The Public Health Agency is continuing to monitor outbreaks of E. coli 0104 infection in Germany and France. E. coli 0104 infection causes bloody diarrhoea and, in some patients, causes haemolytic-uraemic syndrome (HUS), a serious complication that affects the kidneys. To date, there have been no cases of E. coli 0104 infection in Northern Ireland.
In Germany, there have been over 3,500 cases of bloody diarrhoea and HUS associated with E. coli 0104. In all, 43 deaths have been reported. The source of infection is believed to be locally grown sprouted seeds. In the last week, the number of new cases being reported has decreased.
Eight cases of bloody diarrhoea and HUS have been identified in the Bordeaux area of France, most likely also related to E. coli 0104 infection. There are a further suspected 8 cases. Again, contaminated seeds appear to be the source of infection. Investigations are ongoing.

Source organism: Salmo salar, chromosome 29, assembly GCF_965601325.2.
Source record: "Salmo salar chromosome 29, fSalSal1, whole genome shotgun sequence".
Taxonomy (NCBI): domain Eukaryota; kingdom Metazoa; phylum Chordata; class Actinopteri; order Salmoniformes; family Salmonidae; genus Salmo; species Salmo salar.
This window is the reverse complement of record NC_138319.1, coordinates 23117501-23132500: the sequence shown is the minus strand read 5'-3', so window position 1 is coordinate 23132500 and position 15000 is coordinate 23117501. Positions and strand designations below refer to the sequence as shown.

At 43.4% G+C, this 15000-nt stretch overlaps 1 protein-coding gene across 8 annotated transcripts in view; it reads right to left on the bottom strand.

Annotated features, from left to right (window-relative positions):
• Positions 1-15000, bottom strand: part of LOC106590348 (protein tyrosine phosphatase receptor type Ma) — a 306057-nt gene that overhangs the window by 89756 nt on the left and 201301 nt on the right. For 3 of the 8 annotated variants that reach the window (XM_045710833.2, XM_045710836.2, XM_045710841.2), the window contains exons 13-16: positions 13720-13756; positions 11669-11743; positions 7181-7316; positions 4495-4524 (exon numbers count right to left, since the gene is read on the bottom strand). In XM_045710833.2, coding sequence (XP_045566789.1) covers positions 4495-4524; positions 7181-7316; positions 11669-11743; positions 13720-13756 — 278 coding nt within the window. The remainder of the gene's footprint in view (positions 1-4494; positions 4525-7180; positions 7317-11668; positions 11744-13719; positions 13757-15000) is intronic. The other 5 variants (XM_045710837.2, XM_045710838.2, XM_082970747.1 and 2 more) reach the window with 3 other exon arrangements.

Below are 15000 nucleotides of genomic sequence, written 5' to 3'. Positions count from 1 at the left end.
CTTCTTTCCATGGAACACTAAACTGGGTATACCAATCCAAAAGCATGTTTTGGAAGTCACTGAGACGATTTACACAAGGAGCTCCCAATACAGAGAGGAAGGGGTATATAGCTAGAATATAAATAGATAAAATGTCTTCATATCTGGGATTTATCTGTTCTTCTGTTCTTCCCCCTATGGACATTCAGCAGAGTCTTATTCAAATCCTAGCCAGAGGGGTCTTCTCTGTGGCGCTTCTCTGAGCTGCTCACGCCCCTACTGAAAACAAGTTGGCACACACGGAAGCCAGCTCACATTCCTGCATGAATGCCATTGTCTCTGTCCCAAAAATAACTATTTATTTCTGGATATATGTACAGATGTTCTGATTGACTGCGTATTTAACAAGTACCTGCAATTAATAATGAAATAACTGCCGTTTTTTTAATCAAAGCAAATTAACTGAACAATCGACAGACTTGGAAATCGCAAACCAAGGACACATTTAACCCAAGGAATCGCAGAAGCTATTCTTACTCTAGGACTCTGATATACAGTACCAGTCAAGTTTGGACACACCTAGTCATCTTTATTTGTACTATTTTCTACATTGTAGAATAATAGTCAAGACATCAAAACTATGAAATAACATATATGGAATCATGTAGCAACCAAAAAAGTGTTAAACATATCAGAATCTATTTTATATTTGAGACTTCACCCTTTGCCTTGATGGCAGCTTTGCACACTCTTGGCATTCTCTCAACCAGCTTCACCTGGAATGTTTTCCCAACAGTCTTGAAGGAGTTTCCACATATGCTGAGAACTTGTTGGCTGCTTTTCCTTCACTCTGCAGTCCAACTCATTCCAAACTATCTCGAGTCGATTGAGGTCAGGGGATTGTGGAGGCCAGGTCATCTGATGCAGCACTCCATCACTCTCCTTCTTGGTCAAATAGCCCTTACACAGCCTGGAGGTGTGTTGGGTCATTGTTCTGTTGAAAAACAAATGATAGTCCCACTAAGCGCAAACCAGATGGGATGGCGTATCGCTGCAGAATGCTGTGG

The Food Standards Agency (FSA) has produced advice on the handling and consumption of sprouted seeds. These should not be eaten raw, but should be cooked thoroughly until steaming hot throughout. Equipment used for sprouting seeds should be cleaned after use and good hand hygiene should be followed after handling seeds. Further information can be found on www.food.gov.uk
Anyone with bloody diarrhoea (which is not a usual problem for them) should seek medical attention urgently, if severe. This is particularly important for children. Excellent food and hand hygiene is essential for everyone with diarrhoea but especially if it is bloody. If you have diarrhoea you should not go to work or school for 48 hours after full recovery.
A factsheet on E. coli can be found at: www.publichealth.hscni.net/publications/health-matters-what-you-need-know-e-coli-o157
Contact the PHA Press Office on 028 9031 1611